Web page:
(5) Make the back of the underside (the "vanity panel") of very sturdy wood, not some very thin "for appearances only" product. That way you can kick it without concern.
posted by rokusan at 7:43 AM on August 31, 2009


I had one built, and I'm using it right now. I'm only 6'1, but still find standard desks a pain.

We went to a place that did general bespoke furniture (not a posh place, just the sort of place that does wardrobes for awkward corners and the like), with the height that we wanted and just had a chat with them about what they did and what it would cost. They had their own plans, so it was a matter of working out what we needed from there. My desk is actually based on a dining table because that's what I preferred. I've a pine desk, no drawers, a slide-out bit for my computer keyboard (I found that important - the height I'm most comfortable typing at is lower than the height for writing at). Very plain, very boring, but absolutely wonderful to work at. Cost about £300-400 (I can't remember exactly).

So I don't think you need any sort of fancy plan or type of desk - you need one that's the right height for what you do.

Major warning: standard height desks go round standard corners in buildings - tall ones don't! We had to saw the bottoms of the legs of mine off to get them into the room, put screw fitting on them and screw them back on again. Some designs of desks are in separate units anyway (I'm thinking of old-style ones with two sets of drawers), so if you decide on one like that you're fine. And if your office building has big doors and corridors it also won't be a problem.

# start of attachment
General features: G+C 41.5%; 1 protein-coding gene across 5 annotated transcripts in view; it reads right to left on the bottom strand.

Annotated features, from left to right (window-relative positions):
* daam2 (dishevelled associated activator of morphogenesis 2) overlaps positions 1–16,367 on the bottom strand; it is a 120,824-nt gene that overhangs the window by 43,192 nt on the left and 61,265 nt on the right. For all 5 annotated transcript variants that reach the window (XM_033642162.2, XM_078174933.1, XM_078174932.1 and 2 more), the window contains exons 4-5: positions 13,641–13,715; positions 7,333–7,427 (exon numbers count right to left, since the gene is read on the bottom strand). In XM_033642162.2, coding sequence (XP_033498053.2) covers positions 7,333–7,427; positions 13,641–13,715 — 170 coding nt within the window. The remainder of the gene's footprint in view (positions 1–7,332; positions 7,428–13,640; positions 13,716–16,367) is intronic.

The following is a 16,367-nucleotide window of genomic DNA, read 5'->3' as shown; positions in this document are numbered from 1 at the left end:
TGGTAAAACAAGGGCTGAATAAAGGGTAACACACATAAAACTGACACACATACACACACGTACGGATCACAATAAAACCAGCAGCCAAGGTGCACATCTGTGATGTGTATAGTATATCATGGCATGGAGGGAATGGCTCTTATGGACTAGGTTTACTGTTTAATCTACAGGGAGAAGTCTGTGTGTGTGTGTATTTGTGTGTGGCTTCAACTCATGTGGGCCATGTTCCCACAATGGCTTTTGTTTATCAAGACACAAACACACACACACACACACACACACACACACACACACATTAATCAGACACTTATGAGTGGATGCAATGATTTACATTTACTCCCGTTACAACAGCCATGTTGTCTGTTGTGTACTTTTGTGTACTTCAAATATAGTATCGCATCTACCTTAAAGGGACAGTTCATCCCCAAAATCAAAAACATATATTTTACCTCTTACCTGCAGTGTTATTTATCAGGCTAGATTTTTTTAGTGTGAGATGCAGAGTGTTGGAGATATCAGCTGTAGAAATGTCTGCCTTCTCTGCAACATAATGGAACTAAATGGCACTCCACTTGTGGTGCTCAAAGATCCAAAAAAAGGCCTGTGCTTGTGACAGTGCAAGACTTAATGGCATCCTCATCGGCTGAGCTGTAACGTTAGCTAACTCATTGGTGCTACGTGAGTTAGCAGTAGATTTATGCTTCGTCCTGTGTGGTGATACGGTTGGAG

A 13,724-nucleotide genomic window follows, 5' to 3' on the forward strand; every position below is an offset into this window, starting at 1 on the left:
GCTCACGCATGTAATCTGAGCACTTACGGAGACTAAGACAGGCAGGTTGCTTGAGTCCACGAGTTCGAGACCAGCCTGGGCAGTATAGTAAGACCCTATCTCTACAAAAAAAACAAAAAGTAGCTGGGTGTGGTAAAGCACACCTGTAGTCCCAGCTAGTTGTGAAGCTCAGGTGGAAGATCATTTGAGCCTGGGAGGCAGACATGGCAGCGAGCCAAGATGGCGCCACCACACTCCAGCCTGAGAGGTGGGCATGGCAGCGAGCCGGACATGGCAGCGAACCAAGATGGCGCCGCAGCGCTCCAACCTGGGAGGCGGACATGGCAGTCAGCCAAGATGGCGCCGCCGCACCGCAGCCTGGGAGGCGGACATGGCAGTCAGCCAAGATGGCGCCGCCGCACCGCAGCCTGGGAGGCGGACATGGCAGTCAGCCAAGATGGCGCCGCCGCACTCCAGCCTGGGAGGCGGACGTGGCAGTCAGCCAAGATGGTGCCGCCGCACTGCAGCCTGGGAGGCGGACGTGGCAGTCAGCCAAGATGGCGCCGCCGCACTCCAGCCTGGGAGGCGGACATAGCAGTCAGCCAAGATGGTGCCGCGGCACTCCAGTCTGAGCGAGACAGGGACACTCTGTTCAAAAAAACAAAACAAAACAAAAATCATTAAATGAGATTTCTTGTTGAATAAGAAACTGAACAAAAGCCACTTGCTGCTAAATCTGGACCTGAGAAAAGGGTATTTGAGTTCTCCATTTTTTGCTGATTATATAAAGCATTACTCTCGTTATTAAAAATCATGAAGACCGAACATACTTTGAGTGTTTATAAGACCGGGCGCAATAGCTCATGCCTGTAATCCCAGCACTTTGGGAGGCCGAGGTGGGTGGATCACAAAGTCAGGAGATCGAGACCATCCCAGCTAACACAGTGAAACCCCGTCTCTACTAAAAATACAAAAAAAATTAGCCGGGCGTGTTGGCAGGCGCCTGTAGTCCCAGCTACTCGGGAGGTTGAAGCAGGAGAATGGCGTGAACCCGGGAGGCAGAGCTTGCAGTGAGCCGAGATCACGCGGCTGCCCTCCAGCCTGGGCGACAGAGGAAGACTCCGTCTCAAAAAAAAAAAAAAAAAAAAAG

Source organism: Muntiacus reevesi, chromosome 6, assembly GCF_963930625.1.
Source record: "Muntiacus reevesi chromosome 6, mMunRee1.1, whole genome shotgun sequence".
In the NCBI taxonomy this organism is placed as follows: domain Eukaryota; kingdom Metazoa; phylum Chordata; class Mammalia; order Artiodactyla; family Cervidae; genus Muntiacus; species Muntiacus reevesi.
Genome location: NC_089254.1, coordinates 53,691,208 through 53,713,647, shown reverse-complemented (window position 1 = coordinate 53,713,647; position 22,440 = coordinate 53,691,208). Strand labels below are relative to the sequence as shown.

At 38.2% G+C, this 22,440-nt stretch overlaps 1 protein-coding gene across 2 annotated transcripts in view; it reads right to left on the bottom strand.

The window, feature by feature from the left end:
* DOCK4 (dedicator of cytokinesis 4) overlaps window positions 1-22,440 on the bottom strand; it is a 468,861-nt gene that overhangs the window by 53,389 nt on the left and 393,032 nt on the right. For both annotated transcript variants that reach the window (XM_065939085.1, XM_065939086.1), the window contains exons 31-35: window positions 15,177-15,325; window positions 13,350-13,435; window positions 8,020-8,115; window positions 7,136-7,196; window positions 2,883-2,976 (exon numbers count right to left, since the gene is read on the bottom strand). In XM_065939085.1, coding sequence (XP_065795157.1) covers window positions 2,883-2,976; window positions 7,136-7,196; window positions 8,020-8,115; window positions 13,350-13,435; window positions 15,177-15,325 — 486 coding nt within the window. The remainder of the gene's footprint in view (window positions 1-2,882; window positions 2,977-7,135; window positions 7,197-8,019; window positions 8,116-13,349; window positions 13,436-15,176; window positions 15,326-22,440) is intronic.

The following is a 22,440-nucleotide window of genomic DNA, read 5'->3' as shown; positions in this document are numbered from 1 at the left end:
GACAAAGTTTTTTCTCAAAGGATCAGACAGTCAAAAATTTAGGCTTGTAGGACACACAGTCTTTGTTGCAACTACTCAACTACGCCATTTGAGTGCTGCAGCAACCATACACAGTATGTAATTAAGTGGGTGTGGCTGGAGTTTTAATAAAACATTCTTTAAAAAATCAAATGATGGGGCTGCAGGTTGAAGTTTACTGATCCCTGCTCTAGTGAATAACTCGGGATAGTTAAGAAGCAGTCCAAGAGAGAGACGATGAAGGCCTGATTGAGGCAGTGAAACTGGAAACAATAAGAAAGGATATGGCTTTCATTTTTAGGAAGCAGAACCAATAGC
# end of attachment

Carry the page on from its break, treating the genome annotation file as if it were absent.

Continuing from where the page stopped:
posted by Coobeastie at 7:48 AM on August 31, 2009


4" Blocks of scrap wood with a notch gouged out of one side did it for me and my lack of budget. The notch made a secure place for the legs to rest so I didn'd have to worry about them sliding off.

Then I found a desk very similar to this one. Even with the drop-down keyboard drawer the leg height was a couple of inches more than most other desks I had seen, so I was able to use it as is.
posted by Hardcore Poser at 7:49 AM on August 31, 2009


Lifehacker has a "workspace show and tell" that you could get some inspiration from. Many of them include custom made desks, like the one I linked to.
posted by amethysts at 7:50 AM on August 31, 2009


On the topic of material choices, I was pretty excited to see this desk recently. It's standard chip-board plywood, but heavily varnished it looks amazing. I'm definitely going to keep this process in mind when building my next desk.
posted by odinsdream at 7:56 AM on August 31, 2009


I solved the desk height problem with Ikea's Galant, which is very adjustable (23"-35").

For the monitor issue, I use this once absurdly inexpensive monitor stand (now it's twice what I paid for it, but still a really solidly built stand and a decent value). With this I can have the monitors anywhere from touching the desk to a couple of feet off.

My remaining issue is the chair. I can get the desk high enough (or low enough to match the chair), but my chair doesn't go high enough. If I match the chair and desk, I have uncomfortable leg issues. So now I compromise and sit on pillows...

Btw, for the ikea table, just buy the legs and a solid door frame at the hardware store and you can have a workable compromise between price and function. I really like the frosted glass, though.
posted by ydant at 11:41 AM on August 31, 2009


Thanks for the comments. Knowing that many of you have similar difficulties or frustrations and then seeing the various ways you addressed the issue is inspiring me to draw up plans.
posted by carlodio at 3:18 PM on August 31, 2009